ZZZS notes problems in implementation of long-term care act

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Ljubljana – The public health insurance fund has warned about difficulties in the implementation of the long-term care act, which it sees as “internally inconsistent” and thus largely unimplementable at the beginning of 2023, as envisaged. Not all basic conditions for its implementation have been secured by the state, either.

The statement comes as the management board of the Health Insurance Institute (ZZZS) was acquainted on Thursday with the latest report on the implementation of the act, which entered into force more than four months ago.

ZZZS management board Irena Ilešič Čujovič told the press that a contract with the ministries in charge of health and social affairs on the drawing of funds for the implementation of long-term care had yet to be signed.

The staffing plan for only half of the staff which the ZZZS needs to implement the new form of insurance was adopted only last week, despite the health insurance fund proposing additional hiring to the Health Ministry at the beginning of the year.

ZZZS director general Tatjana Mlakar noted that the fund had been implementing the project since 1 January with its own staff, outside regular working hours and with a highly increased workload.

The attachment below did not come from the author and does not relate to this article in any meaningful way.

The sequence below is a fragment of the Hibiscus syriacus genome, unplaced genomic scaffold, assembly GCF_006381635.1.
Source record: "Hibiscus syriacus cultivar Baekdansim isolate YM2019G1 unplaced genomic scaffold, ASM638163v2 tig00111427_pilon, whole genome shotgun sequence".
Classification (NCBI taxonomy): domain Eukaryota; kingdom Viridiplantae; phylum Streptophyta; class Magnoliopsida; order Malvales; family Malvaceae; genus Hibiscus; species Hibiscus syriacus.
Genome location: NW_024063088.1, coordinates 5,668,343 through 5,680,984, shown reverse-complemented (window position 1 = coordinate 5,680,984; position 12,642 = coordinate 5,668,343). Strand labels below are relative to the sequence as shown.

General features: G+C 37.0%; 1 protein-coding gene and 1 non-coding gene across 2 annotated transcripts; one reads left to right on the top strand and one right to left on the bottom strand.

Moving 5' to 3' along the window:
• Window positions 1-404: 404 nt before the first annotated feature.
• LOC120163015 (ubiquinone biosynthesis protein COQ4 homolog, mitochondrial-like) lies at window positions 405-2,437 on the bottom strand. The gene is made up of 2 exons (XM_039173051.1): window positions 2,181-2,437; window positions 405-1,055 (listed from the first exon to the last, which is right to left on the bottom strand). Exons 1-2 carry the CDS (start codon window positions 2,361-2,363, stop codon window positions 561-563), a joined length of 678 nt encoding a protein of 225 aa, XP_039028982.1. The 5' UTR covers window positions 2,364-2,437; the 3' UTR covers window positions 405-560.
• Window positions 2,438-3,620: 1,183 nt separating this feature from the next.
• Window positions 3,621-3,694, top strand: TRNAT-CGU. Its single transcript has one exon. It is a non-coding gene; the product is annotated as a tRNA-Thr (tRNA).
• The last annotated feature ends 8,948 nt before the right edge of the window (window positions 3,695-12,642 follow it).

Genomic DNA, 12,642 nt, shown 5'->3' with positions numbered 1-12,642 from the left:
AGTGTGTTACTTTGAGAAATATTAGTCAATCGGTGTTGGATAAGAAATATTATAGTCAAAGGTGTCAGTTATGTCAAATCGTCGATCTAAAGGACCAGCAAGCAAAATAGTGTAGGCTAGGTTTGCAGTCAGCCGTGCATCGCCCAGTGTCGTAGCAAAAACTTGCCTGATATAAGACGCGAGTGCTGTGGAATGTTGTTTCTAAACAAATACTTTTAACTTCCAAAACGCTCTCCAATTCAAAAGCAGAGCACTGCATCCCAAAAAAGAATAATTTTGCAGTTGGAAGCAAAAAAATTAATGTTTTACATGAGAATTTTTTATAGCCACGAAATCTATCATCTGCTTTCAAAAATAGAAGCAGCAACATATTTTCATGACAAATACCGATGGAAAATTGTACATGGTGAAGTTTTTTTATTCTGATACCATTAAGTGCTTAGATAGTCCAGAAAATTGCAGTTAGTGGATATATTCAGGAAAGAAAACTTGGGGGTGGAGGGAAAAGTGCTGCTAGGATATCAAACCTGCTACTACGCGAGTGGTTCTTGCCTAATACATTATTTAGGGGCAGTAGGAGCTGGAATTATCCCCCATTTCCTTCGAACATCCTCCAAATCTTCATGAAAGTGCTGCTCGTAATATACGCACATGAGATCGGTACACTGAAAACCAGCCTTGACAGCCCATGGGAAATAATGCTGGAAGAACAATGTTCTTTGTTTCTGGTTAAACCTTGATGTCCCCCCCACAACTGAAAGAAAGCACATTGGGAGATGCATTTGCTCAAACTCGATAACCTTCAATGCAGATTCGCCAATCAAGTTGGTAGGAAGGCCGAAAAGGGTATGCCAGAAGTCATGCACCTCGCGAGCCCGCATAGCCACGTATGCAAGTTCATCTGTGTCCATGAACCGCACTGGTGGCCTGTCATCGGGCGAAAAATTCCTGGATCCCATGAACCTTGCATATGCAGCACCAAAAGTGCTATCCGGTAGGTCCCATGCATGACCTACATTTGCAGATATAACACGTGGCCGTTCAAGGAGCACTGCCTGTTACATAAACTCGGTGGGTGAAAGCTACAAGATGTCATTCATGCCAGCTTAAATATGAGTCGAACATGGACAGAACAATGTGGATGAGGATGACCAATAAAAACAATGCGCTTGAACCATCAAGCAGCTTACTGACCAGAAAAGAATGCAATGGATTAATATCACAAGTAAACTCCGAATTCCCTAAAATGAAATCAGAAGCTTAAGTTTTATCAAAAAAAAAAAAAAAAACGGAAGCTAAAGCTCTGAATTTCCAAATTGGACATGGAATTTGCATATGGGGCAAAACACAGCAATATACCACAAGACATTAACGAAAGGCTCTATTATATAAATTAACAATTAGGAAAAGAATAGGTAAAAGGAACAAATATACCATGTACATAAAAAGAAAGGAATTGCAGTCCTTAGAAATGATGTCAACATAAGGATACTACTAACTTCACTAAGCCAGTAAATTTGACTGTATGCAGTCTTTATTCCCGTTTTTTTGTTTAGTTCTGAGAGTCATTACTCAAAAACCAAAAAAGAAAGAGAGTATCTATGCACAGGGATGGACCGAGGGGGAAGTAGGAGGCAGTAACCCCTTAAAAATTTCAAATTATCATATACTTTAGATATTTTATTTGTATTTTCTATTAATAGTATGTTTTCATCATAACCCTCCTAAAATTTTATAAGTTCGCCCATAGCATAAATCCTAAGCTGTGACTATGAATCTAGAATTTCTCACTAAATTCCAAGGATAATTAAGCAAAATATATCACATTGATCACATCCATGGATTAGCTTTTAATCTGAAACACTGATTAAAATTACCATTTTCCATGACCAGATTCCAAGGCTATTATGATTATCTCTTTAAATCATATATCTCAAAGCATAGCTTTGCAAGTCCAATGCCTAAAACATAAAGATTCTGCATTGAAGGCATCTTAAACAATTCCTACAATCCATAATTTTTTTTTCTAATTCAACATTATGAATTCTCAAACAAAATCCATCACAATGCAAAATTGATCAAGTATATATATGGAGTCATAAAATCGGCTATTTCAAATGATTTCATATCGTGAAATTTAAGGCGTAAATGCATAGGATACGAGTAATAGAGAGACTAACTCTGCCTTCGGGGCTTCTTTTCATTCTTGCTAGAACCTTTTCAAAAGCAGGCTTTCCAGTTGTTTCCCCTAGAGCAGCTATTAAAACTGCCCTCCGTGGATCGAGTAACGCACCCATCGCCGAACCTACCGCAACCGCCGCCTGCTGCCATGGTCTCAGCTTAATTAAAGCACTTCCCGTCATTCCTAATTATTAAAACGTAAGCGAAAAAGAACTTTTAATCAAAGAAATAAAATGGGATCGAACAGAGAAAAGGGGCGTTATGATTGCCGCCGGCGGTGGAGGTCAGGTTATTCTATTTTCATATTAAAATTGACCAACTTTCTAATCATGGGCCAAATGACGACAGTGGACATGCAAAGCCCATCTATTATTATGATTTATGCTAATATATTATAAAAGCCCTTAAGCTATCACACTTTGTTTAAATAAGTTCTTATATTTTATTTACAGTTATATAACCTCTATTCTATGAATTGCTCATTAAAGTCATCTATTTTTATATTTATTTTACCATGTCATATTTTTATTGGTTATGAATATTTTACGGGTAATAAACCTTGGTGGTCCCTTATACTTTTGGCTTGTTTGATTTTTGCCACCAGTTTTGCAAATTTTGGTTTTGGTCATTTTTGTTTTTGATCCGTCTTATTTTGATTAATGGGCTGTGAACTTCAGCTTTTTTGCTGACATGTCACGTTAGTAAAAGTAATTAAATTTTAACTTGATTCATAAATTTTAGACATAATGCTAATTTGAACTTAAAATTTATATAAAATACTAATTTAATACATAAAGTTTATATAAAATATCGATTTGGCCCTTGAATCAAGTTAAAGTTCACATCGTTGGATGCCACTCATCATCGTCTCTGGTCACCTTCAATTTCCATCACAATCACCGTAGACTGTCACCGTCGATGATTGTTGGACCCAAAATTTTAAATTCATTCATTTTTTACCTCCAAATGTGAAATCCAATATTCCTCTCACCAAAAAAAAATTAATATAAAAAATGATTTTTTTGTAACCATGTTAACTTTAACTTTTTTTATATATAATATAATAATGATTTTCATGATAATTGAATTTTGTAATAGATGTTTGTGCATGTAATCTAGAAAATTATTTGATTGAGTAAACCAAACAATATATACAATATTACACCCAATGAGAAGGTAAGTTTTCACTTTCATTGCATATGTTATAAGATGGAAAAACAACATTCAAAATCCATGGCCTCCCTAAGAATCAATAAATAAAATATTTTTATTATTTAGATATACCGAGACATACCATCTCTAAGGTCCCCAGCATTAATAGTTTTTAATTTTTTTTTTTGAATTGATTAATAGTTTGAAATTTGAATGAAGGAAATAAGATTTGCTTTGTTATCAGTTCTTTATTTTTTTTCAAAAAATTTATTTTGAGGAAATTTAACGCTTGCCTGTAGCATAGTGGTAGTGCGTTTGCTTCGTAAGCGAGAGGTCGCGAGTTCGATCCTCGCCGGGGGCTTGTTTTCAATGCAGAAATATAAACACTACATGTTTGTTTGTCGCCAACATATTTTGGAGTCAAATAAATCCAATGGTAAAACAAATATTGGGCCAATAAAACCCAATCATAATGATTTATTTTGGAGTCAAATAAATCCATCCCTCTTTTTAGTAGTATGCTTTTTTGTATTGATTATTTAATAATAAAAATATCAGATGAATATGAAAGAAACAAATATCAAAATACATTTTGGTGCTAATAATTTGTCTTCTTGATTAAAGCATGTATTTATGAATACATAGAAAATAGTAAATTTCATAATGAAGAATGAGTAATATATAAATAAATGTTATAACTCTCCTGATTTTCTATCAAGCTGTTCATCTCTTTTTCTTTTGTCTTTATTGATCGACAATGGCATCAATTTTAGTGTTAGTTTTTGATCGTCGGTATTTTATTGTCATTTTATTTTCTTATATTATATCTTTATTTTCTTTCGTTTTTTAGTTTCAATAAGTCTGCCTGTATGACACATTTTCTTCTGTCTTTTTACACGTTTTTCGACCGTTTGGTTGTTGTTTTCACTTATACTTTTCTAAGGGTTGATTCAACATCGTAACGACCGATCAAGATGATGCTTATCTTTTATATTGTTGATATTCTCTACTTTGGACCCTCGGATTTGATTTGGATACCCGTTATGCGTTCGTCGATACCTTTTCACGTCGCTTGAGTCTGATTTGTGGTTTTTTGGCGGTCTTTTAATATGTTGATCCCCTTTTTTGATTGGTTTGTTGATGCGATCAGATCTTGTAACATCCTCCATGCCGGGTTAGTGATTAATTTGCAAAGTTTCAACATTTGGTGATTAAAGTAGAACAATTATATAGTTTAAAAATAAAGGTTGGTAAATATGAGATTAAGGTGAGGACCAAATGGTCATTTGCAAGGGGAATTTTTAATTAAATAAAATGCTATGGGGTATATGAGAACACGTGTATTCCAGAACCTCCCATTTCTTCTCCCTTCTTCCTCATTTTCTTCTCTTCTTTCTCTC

Mlakar said that only six of the planned nine implementing regulations had been adopted so far, with the key rules on long-term care services being among those that are yet to be adopted.

“The ZZZZ has arrived to a point where it cannot continue its activities without the missing implementing regulations,” she said, adding that the fund could not guarantee that the current timeline would be honoured, as it was unrealistic.

“Certain project assignments must be suspended until other stakeholders do their job,” Mlakar said, adding that the long-term care law also needed to be amended to coordinate transitional provisions in terms of content and time.

The ZZZS called for the necessary changes to be made by October, otherwise the timeline needs to be moved forward, as the deadlines are simply too short. Germany had five years to implement such an act, and Slovenia has only one, Mlakar said.

If the act is not appropriately changed, it will not achieve its purpose and there will be legal consequences, as the “unhappy beneficiaries will very likely launch a large number of complaints and court proceedings.”